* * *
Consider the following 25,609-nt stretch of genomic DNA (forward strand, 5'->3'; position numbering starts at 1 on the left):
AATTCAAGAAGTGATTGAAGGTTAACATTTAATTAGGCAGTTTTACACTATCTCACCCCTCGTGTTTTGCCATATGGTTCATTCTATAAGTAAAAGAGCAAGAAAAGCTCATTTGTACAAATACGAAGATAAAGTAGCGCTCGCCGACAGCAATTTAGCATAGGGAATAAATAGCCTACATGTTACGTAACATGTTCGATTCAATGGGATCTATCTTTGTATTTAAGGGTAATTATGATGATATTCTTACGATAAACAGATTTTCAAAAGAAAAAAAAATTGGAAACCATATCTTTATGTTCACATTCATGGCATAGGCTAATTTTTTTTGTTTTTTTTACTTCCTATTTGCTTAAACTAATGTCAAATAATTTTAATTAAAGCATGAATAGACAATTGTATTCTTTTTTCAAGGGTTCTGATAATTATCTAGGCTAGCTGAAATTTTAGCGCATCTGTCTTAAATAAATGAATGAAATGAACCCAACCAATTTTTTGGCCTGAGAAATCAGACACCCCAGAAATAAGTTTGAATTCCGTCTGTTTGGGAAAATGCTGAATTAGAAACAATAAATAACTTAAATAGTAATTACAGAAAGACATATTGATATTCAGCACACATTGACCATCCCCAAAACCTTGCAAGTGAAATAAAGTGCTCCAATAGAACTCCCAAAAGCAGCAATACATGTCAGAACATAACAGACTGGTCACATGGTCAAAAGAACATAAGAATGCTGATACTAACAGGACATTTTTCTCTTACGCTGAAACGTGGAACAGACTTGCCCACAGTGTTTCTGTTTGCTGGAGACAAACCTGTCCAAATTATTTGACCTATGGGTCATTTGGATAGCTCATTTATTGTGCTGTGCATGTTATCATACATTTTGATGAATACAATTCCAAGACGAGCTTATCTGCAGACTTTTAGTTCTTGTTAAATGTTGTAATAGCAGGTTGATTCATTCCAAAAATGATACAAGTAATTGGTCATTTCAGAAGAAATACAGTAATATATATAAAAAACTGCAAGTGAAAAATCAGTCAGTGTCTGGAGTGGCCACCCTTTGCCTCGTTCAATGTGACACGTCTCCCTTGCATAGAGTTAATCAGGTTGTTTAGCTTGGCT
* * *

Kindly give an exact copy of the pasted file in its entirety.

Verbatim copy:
Consider the following 25,609-nt stretch of genomic DNA (forward strand, 5'->3'; position numbering starts at 1 on the left):
AATTCAAGAAGTGATTGAAGGTTAACATTTAATTAGGCAGTTTTACACTATCTCACCCCTCGTGTTTTGCCATATGGTTCATTCTATAAGTAAAAGAGCAAGAAAAGCTCATTTGTACAAATACGAAGATAAAGTAGCGCTCGCCGACAGCAATTTAGCATAGGGAATAAATAGCCTACATGTTACGTAACATGTTCGATTCAATGGGATCTATCTTTGTATTTAAGGGTAATTATGATGATATTCTTACGATAAACAGATTTTCAAAAGAAAAAAAAATTGGAAACCATATCTTTATGTTCACATTCATGGCATAGGCTAATTTTTTTTGTTTTTTTTACTTCCTATTTGCTTAAACTAATGTCAAATAATTTTAATTAAAGCATGAATAGACAATTGTATTCTTTTTTCAAGGGTTCTGATAATTATCTAGGCTAGCTGAAATTTTAGCGCATCTGTCTTAAATAAATGAATGAAATGAACCCAACCAATTTTTTGGCCTGAGAAATCAGACACCCCAGAAATAAGTTTGAATTCCGTCTGTTTGGGAAAATGCTGAATTAGAAACAATAAATAACTTAAATAGTAATTACAGAAAGACATATTGATATTCAGCACACATTGACCATCCCCAAAACCTTGCAAGTGAAATAAAGTGCTCCAATAGAACTCCCAAAAGCAGCAATACATGTCAGAACATAACAGACTGGTCACATGGTCAAAAGAACATAAGAATGCTGATACTAACAGGACATTTTTCTCTTACGCTGAAACGTGGAACAGACTTGCCCACAGTGTTTCTGTTTGCTGGAGACAAACCTGTCCAAATTATTTGACCTATGGGTCATTTGGATAGCTCATTTATTGTGCTGTGCATGTTATCATACATTTTGATGAATACAATTCCAAGACGAGCTTATCTGCAGACTTTTAGTTCTTGTTAAATGTTGTAATAGCAGGTTGATTCATTCCAAAAATGATACAAGTAATTGGTCATTTCAGAAGAAATACAGTAATATATATAAAAAACTGCAAGTGAAAAATCAGTCAGTGTCTGGAGTGGCCACCCTTTGCCTCGTTCAATGTGACACGTCTCCCTTGCATAGAGTTAATCAGGTTGTTTAGCTTGGCT